Have you ever experienced stress and burnout in the workplace? These can take a huge toll on all of us, yet we don’t often take the time to work on ways to overcome this. On this show Amanda Moore, Library Stress and Management Consultant, shares ways we can beat burnout. It’s an important topic that I hope everyone in libraries will tune in for. Enjoy the show!
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This is Adriane Herrick Juarez. You’re listening to Library Leadership Podcast where we talk about libraries, and leadership, and speak with guests who share their ideas, innovations, and strategic insights into the profession.
Have you ever experienced stress and burnout in the workplace? These can take a huge toll on all of us, yet we don’t often take the time to work on ways to overcome this. On today’s show, Amanda Moore, Library and Stress Management Consultant, shares ways we can beat burnout. It’s an important topic that I hope everyone in libraries will tune in for. Enjoy the show!
Amanda, welcome to the show.
Thank you. It’s great to be with you today.
Question #1: Well, it’s wonderful to have you here with me today talking about beating burnout. As we start, why is it important for those of us in libraries to be thinking about this issue? 01:20
I think simply this—stress and burnout are problems in our libraries and in our communities. Stress is really omnipresent in our nation. Burnout is a serious national problem. It’s a public health issue. It’s a personal health issue. We operate in organizations and communities that are under stress. We live in a time of social disruption and rapid cultural change.
The developments we are experiencing lately may be as revolutionary as the invention of the printing press. That was a technology that changed how we approached daily life and organizational leadership.
It’s a stressful time in which to live. As a former academic library director, I pushed myself some place beyond burnout and spent quite a lot of time on medical leave. Since then it really has become my personal mission to help librarians, like myself, learn to operate with the stressors we have in our lives so we can avoid burnout, and so that we can flourish, rather than to languish.
Question #2: And as you say, individually and collectively, stress and burnout take a huge toll on Americans. Can you help us understand why this is happening? 02:30
Sure, I’d be happy to. I think the answer is partially physiological and partially social. Let’s define some terms first off. Stressors are what activates the stress response in our bodies. They can be anything that we see, hear, smell, touch, taste, or imagine that can harm us. Stress is a neurological and a physiological shift that happens in our bodies when we encounter a threat.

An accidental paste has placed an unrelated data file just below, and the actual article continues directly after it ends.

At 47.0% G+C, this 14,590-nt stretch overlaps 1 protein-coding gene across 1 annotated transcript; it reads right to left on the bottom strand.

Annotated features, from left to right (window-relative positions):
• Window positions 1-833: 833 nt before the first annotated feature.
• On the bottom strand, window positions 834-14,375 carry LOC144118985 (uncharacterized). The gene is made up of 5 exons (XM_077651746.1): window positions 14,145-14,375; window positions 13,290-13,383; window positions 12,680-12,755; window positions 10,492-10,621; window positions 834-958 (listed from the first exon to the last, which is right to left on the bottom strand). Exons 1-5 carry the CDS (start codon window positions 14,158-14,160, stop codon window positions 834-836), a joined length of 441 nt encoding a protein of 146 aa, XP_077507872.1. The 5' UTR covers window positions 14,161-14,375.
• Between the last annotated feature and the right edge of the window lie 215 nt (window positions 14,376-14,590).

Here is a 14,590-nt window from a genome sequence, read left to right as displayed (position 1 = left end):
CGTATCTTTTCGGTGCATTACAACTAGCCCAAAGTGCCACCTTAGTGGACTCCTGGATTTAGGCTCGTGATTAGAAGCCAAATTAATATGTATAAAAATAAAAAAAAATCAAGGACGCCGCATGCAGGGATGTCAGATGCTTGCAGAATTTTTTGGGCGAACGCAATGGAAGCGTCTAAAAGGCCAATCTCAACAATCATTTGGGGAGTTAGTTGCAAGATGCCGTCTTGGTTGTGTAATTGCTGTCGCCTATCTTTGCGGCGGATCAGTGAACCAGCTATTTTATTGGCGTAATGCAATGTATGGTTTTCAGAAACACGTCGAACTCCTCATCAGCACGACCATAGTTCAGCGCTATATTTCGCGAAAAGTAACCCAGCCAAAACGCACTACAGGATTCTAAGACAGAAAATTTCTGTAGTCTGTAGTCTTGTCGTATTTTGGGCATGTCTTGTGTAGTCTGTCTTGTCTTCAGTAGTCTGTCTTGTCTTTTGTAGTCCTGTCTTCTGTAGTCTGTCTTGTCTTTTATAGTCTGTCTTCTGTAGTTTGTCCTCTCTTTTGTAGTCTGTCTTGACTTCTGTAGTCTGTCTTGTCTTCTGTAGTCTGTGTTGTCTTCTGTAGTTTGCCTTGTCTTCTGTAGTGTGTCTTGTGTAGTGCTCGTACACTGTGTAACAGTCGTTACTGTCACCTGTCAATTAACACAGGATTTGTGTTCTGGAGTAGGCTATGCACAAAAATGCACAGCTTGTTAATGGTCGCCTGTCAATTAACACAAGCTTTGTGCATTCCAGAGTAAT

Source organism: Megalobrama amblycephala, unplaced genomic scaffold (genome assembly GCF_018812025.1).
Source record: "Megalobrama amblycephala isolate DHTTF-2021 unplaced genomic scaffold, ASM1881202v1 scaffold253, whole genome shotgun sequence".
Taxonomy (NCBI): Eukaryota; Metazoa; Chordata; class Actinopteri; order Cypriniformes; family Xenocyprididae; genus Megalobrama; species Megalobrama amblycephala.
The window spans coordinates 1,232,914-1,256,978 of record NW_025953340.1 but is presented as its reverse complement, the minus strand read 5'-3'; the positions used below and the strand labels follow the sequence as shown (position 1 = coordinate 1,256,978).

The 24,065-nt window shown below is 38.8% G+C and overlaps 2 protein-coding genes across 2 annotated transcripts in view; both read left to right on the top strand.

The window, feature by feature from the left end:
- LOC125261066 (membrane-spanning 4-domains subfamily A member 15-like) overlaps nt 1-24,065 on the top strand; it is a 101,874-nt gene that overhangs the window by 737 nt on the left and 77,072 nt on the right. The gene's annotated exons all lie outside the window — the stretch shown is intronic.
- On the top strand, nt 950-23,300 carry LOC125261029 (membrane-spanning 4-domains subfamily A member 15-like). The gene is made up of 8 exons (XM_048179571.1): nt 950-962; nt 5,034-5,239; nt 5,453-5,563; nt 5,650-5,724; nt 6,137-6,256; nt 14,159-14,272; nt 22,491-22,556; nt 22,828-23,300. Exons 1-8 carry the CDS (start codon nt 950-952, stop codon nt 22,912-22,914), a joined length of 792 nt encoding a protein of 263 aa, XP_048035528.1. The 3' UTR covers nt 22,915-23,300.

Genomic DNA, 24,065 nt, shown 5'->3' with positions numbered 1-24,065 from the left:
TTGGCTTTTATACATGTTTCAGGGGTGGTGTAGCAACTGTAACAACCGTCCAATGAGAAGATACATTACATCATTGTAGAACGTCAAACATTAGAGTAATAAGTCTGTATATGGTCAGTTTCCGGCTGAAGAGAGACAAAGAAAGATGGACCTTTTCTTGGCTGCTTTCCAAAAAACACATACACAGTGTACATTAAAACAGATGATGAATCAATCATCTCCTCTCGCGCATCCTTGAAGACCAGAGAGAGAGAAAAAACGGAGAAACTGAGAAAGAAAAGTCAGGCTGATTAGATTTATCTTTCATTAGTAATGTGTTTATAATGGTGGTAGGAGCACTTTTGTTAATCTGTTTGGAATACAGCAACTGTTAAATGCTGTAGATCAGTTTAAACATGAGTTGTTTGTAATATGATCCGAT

It’s an evolutionarily adaptive response that helps us cope with stressors—such a thing as being chased by a lion, or dealing with a dangerous library patron. When our brain notices the lion it activates the stress response. Our heart beats a little faster. Our blood pressure increases. We breathe more quickly. Our muscles tense and we become less sensitive to pain. We’re vigilant, and our senses are heightened. Our entire body and mind change in response to the perceived threat.
Burnout is simply chronic stress that’s unaddressed. It’s a state of emotional and physical exhaustion that results in feelings of futility and loss of personal identity. So, it’s tough stuff. Physiologically, when we are confronted by a lion our heart beats faster. Our blood pressure increases, etc. This allows us to run away. However, when we’re confronted by a threatening library patron all the same physiological and mental changes happen, but we can’t really run. We deal with the threat and then we return to our desk in the library and we sit. And, we might also complain to others in the library.
We’re not getting aerobic exercise, or resting, and we’re really not changing our mindset. These are the central ingredients to reducing our bodies stress response. It cuts adrenaline and other stress hormones. So, the stress builds in our body over time. And that really is the physiological answer.
The social answer is really more observational than rooted in science. I was sitting in the surgery center waiting for a friend’s surgery and I noticed that everyone sitting in the waiting room had a high degree of anxiety. Television screens were everywhere. Those of us in the waiting room were being inundated with loud and very graphic coverage of a recent terrorist attack.
So, let me backtrack a little bit. An idea that was helpful to me when I was recovering from burnout was this—there are two primary energies in the world and those are fear, and love. So simply stated, love heals and fear damages.
So, if you want to be resilient in the face of stress and avoid burnout then focus on love and compassion. This is something we learn, too, in the world of heart rate variability, biofeedback, or neural biofeedback. We learn it from science, so to speak.